NVIDIA graphics drivers are software for NVIDIA Graphics GPU cards that are installed on PCs. The D3D10 driver communicates between the operating system and the GPU. It's required in most cases for the PC to function properly. 

Monday, May 16, 2022

Ransomware: How executives should prepare given the current threat landscape












By Nate Pors.

Top executives are increasingly dreading the phone call from their fellow employees notifying them that their company has been hit by a cyber attack. Nearly every week in 2021 and early 2022, a prominent organization has been in the media spotlight as their public relations team struggles to explain how they were attacked and how they can regain consumer confidence. A recent survey showed that 37 percent of organizations surveyed had been affected by ransomware attacks in the last year.

Worse, the days when executive leadership teams could fully delegate responsibility to a CISO are over. Regardless of reality, surveys have shown that about 40 percent of the public perception of fault for a ransomware attack land squarely on the CEO’s shoulders, and that 36 percent of attacks result in the loss of C-level talent. While executive involvement in the security program does not guarantee a successful defense, it does give the Executive Leadership Team (ELT) a degree of ownership of the final product, as well as the ability to speak confidently and knowledgeably to the public. 

Cisco Talos Incident Response (CTIR) has assisted hundreds of organizations through recent ransomware incidents and executive tabletop exercises and compiled the following observations for how top executives can best prepare and evaluate their teams.

Friday, May 13, 2022

Threat Roundup for May 6 to May 13


Today, Talos is publishing a glimpse into the most prevalent threats we've observed between May 6 and May 13. As with previous roundups, this post isn't meant to be an in-depth analysis. Instead, this post will summarize the threats we've observed by highlighting key behavioral characteristics, indicators of compromise, and discussing how our customers are automatically protected from these threats.

As a reminder, the information provided for the following threats in this post is non-exhaustive and current as of the date of publication. Additionally, please keep in mind that IOC searching is only one part of threat hunting. Spotting a single IOC does not necessarily indicate maliciousness. Detection and coverage for the following threats is subject to updates, pending additional threat or vulnerability analysis. For the most current information, please refer to your Firepower Management Center, Snort.org, or ClamAV.net.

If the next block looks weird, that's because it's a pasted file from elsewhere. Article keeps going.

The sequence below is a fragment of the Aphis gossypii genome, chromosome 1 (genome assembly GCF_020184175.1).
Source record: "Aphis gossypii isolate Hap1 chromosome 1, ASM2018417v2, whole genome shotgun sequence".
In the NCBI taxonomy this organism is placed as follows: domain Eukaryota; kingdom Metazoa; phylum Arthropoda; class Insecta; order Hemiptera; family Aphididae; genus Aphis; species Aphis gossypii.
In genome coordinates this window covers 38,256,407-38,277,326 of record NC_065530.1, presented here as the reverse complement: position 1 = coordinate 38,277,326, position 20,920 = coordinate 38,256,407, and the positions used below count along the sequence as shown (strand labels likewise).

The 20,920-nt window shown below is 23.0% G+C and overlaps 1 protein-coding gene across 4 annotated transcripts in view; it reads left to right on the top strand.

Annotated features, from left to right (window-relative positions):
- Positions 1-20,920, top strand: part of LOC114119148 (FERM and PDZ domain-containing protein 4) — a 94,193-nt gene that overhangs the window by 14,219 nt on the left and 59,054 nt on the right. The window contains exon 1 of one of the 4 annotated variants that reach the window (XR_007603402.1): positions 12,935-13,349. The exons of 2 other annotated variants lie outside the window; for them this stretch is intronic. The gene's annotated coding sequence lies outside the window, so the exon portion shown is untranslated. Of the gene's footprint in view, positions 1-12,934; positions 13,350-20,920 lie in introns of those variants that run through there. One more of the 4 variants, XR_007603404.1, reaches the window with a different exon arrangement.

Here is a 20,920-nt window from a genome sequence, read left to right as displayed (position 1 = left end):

EMEAR Monthly Talos Update: Wiper malware

Cisco Talos and Cisco Secure are launching a new video series to fill you in on the latest cybersecurity trends. We’re thrilled to launch our first video in the new Talos Threat Update series, which you can watch above or over at this link, where Martin Lee and Hazel Burton talk about wiper malware  — what is it, why is it important and how you can prepare your organization against it. 

While this series is primarily focused on the European region, the advice and topics covered each month apply to users everywhere.  

In each video, Hazel Burton dives into important security topics with Cisco Secure researchers, asking the tough questions and giving straight answers. 

Thursday, May 12, 2022

Threat Source newsletter (May 12, 2022) — Mandatory MFA adoption is great, but is it too late?



By Jon Munshaw. 

Welcome to this week’s edition of the Threat Source newsletter. 

Mandatory multi-factor authentication is all the rage nowadays. GitHub just announced that all contributors would have to enroll in MFA by 2023 to log into their accounts. And Google announced as part of World Password Day that it would soon be making MFA compulsory for all users.  

But is it too little, too late? 

Don’t get me wrong, MFA is one of the best first lines of defense for preventing a cyber attack or any other type of network intrusion. It comes up in pretty much every Talos blog post and Talos Takes episode I record.  

However, if we keep pushing off the deadline for making this step mandatory, it only gives attackers more time to catch up to us. Adversaries have already figured out ways to intercept MFA codes that are sent via SMS message, as. I talked about with Wendy Nather last year